• No specific timeframe needs to be considered in order for an individual to establish that they are a spouse or were in an interdependency relationship and spousal relationships vary from couple to couple.
  • They preferred certain evidence of the basis of the relationship that favoured the claimed spouse especially in relation to their living arrangements.
  • They concluded that given both the deceased member and claimed spouse were each working they shared all bills, not an uncommon scenario.

In relation to certain communications it is interesting to note some specific details that the Tribunal took into account. They concluded that text message communications between the two were evidence that the claimed spouse and the deceased member were exploring the possibility of purchasing household items together and that it was in preparation for their move to live together in the caravan. One text message exchange related to the opportunity to purchase a stainless steel refrigerator and discussion between the couple about its size, suitability etc was accepted as evidence of an intention to move in together.

Another text message exchange noted as relevant was:

“I am very proud of you my dovely” (the word “dovely” a term of endearment).

The response, “Its just exciting cos its one step closer to us building our own future and hopefully buying a house very soon.  …as long as there is enough income for us both then I will be happy.”

Emailed communications between the claimed spouse and deceased member indicated to the Tribunal that “they communicated to each other in a loving way, used terms of endearment when communicating with each other and made plans and arrangements for dinner and meeting friends”.

The Tribunal also cited and referred to condolence notes and messages on Facebook from work colleagues of the deceased member where there was an acknowledgement by friends that the deceased member loved the claimed spouse “so much”.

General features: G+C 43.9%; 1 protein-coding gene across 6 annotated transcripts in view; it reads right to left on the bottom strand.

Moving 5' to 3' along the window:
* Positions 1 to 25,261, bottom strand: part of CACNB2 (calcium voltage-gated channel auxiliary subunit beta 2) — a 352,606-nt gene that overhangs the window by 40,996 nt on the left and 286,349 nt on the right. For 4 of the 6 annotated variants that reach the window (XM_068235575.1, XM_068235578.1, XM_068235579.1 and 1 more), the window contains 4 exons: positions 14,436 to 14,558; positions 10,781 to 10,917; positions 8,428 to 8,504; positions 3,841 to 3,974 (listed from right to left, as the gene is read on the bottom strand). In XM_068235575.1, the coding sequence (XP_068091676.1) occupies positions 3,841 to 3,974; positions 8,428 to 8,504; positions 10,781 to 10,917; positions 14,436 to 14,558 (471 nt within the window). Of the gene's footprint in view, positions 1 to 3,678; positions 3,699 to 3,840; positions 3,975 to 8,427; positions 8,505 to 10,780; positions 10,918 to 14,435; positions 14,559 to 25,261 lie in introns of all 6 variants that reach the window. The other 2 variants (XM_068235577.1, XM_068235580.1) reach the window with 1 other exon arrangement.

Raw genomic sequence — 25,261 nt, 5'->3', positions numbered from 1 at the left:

Statements made in the eulogy were accepted as providing evidence of the close personal relationship and commitment to each other. The mother of the deceased member stated in her tribute that she was so happy to see her son in a relationship with the claimed spouse by words “I know he was looking forward to a future with you which hopefully would have included children”. The Tribunal accepted that the sentiments expressed by the mother at the funeral best described the nature of the relationship the deceased member shared with the claimed spouse and not later attempts by the mother and/or family to downplay that.

A similar tribute by the father whereby he included the claimed spouse as one of the people that loved and supported the deceased as being relevant.

The Tribunal concluded that the tributes in the eulogy suggested that the claimed spouse was more than just a girlfriend of the deceased member.

Another factor taken into account by the Tribunal was that the claimed spouse retained 1/3 of the deceased member’s ashes, the other 2/3 being shared equally between the mother and father.

The Tribunal concluded that the Trustee’s decision was fair and reasonable and upheld it.

What impact does this decision have for Superannuation Trustees?

Some questions for consideration:

  1. Should a Trustee, as part of its claim staking process, ask for all relevant social media and other communications between parties to be provided to it when trying to establish a claimed relationship?
  2. How far should a Trustee go in relation to this, if at all?
  3. How far does a Trustee want to go in ensuring that relevant parties are aware that social media commentary and other forms of communication between parties may be relevant and should be provided.